Hackbarth’s background in creating atmosphere’s through his business, Sound by Design, bled easily into the Camp Bar concept – which features top of the line lighting and sound.

They also made a conscious decision not to include a kitchen in the planning for the bar.

"Focusing on food can take away from what we’re selling here – which is atmosphere, socializing," Paul explains. "When you put a kitchen in, you change that."

So, the husband and wife team came up with a hybrid concept by which they partner with an area business to provide food to their customers, using a system called Zingle, which allows customers to text food orders to be delivered right to the bar.

"In Shorewood, we’ve partnered with Falbo’s Pizza. And it works really well," he says. "We have a high standard for what we offer, even though we don’t make it ourselves. It keeps people happy, but doesn’t pull us away from the focus of what we do."

While the Hackbarths haven’t decided with whom they’ll partner for food service in Wauwatosa, they are determined to sustain a similar model – something that Tilleson sees as an asset.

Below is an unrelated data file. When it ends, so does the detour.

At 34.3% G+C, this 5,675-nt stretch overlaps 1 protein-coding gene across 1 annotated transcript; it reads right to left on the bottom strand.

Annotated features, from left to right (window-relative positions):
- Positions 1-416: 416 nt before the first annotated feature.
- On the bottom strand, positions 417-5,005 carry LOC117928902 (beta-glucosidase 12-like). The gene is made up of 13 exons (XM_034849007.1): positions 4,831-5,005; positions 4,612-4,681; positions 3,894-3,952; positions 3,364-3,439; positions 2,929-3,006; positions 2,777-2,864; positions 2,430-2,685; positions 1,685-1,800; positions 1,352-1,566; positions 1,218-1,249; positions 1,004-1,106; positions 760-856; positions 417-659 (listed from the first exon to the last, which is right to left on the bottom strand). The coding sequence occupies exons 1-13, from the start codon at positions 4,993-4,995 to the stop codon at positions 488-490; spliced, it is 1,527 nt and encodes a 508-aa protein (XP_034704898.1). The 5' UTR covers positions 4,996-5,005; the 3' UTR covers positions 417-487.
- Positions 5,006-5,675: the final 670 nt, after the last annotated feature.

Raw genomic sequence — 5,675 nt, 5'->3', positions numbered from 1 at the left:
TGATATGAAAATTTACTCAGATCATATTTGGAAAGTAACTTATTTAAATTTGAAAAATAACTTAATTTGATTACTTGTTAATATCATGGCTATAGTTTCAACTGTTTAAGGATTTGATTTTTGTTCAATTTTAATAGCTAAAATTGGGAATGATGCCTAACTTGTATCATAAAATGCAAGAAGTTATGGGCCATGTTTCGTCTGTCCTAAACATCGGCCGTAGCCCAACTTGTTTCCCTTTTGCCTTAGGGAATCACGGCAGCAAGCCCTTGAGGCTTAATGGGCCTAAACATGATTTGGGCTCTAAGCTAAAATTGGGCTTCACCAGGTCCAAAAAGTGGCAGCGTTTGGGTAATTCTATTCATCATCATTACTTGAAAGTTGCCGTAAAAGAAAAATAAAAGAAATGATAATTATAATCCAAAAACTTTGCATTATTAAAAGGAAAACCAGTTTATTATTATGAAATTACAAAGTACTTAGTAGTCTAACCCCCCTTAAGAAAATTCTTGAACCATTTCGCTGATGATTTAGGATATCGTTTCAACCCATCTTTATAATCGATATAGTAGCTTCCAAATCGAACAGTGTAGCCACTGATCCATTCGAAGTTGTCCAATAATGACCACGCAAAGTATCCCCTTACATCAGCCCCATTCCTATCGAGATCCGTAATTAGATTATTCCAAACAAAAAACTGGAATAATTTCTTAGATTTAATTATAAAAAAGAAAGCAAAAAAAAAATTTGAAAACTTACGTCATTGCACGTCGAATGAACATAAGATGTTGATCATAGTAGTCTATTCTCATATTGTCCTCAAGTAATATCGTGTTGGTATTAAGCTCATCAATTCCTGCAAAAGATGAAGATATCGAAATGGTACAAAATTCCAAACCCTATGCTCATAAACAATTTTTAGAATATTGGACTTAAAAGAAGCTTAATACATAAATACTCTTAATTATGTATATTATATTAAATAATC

"We bring in businesses that are compatible, not competitive," says Ald. Tilleson. "Camp Bar is another business that fits into that model where businesses really helps one another out.  It’s like Rocket Baby supplying bread to other businesses. The services are complementary."

One element the Hackbarths say they’re really looking forward to pulling together is the outdoor space at the Tosa location, which will be built on 1,000 square feet of space directly behind the building.

"It’s not something we have in Shorewood," Natalie notes, "So, we’re definitely excited. Imagine nights when you can watch football outside on a big screen TV.  There will be a garden with fireplaces and fire pits. Families can get together and make s’mores outside."

A build-out to accommodate restrooms accessible to both indoor and outdoor customers will also allow for rooftop seating on a terrace overlooking the remainder of the outdoor space.

"We’ve learned a lot about this location insofar as what works and what doesn’t, especially from the consumer perspective," she says. "Walkability in Wauwatosa is also a big factor. You can walk home or get a short cab ride. That’s an asset."

Tilleson notes that both walkability and bike-ability are both factors that have been central to the overall plans for East Tosa.